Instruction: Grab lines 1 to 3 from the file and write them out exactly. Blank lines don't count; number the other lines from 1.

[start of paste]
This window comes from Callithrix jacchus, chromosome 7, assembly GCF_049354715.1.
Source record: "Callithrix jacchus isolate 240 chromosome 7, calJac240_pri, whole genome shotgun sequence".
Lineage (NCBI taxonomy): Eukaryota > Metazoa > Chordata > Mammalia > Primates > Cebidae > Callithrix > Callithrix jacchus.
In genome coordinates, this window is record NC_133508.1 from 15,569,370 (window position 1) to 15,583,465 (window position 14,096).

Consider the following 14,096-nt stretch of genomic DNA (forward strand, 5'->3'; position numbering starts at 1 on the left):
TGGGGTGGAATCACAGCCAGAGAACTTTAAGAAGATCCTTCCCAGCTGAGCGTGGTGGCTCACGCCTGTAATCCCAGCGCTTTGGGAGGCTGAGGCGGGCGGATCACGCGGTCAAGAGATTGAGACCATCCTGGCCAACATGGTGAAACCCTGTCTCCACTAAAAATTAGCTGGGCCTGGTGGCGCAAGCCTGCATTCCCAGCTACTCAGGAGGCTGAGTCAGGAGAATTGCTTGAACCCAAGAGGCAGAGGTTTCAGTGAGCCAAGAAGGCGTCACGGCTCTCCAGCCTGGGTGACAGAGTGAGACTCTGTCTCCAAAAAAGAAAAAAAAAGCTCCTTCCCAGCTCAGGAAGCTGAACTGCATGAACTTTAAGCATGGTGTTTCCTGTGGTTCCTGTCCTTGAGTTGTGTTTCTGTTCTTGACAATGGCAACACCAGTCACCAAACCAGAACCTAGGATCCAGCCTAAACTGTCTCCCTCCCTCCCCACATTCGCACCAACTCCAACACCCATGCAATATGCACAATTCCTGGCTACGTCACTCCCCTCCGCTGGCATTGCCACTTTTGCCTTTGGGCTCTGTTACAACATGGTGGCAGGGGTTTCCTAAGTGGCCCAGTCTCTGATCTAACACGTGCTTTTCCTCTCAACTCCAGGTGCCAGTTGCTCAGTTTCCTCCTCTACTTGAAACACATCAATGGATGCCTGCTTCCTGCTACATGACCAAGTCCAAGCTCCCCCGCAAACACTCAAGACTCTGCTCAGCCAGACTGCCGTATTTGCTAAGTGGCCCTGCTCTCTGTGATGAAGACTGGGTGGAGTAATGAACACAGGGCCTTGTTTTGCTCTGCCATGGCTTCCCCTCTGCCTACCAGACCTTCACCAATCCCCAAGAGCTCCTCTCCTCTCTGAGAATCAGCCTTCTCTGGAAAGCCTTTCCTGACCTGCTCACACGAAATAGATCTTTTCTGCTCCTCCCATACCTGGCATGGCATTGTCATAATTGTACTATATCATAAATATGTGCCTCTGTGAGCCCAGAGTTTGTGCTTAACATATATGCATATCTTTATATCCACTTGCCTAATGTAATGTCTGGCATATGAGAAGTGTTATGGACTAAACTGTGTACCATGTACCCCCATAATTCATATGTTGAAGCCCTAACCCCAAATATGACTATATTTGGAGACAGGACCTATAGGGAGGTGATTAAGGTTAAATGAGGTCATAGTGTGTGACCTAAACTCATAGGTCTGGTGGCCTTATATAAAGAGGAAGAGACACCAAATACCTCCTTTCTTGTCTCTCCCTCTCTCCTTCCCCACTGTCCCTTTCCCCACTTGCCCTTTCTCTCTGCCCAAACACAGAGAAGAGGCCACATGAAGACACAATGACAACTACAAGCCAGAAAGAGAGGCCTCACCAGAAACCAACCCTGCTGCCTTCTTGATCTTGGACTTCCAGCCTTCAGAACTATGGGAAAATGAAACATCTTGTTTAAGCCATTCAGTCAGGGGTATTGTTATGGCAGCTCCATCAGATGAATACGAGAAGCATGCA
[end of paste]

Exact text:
This window comes from Callithrix jacchus, chromosome 7, assembly GCF_049354715.1.
Source record: "Callithrix jacchus isolate 240 chromosome 7, calJac240_pri, whole genome shotgun sequence".
Lineage (NCBI taxonomy): Eukaryota > Metazoa > Chordata > Mammalia > Primates > Cebidae > Callithrix > Callithrix jacchus.